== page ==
After regularly seeing job openings for "QA automation engineer", I wonder why this role is so prominent? (I deliberately assume a specific view in this post, hoping to get interesting replies.)
I feel like this role is inevitably destined to make itself redundant within a typical shift-left, cross-functional team. It has been my experience several times: as part of the process improvements, the test automation responsibility is delegated to the developers (or whole team) in increasing measures. Which is by itself a good thing, but over time the workload slowly diminishes for the QA automation engineer.
Considering a few things:
- Who? Having a dedicated role is likely to lead to knowledge gaps (developers write unit tests, the automation engineer tackles whatever follows in the pipeline). That's a silo to avoid. Isn't it preferrable to have the developers write as much of the testing as possible, so they are all aware how/when/what when it comes to automated (and failing!) tests.
- When? Eventually a shift left is in order (where possible, for somewhat stable features). Why shouldn't the developers also write integration or API tests for their (new) features? More bugs are prevented, and the test runs are kept green. Also the accountability is equally spread among the team.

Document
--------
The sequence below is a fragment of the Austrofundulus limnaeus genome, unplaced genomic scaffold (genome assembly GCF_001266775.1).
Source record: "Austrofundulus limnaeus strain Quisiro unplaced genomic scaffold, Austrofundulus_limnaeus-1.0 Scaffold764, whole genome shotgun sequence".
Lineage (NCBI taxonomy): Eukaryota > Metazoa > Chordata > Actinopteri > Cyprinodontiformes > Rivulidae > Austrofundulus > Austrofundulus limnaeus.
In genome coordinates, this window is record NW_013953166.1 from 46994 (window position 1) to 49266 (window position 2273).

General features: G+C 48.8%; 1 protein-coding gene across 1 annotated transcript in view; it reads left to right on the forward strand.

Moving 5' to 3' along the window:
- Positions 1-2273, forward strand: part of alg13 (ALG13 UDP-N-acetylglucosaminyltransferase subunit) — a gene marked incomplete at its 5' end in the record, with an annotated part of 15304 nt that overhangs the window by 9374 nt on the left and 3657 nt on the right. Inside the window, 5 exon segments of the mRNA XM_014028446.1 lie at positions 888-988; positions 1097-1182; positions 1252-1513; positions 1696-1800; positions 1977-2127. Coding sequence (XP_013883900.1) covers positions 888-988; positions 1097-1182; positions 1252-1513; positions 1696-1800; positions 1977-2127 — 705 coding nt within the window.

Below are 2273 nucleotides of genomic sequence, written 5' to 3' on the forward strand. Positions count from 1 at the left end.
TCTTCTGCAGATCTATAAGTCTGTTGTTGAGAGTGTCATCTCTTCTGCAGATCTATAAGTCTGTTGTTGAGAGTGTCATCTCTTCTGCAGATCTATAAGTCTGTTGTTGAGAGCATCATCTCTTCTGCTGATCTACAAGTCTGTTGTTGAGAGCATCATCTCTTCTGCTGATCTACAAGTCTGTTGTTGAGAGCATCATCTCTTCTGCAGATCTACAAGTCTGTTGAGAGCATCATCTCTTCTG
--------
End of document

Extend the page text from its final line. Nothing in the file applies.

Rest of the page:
- How? A decent developer has at least the same coding skills as a decent QA automation engineer (which aren't necessarily former developers). So this is no reason why developers can't write testing libraries and tests.
- What? A fair point would be the testing mindset: what should be automatically checked? However, I believe developers can be supported by any QA already in the team (even non-technical), with some minor research, to determine which cases to automate. Collaboration improves and a QA perspective is consulted, even if the developer does the coding.
However, I can see advantages for this separate role, but also with counter arguments:
- Tooling: a person already experienced in test automation is more aware of the available tools and their (dis)advantages. However, if the team can't decide after researching, I'd still prefer a consultant to set up the most adequate tooling rather than add a long-term role to the department.
- Tester mindset and common sense: applying the correct mindset has already been addressed aboven. Also, while a developer might write fancy code that is totally overkill for the task at hand, testers are often more realist in this regard. However, if the developers are unable to write a decent (and easy to use) testing library, they're probably not the best developers around. Unless they like making things difficult for themselves.
- UI and regression testing: this is the one thing that testers often handle once a feature is up and running, and stable. While perfectly acceptable, there is in essence no reason why the team as a whole can't handle this rather than one person.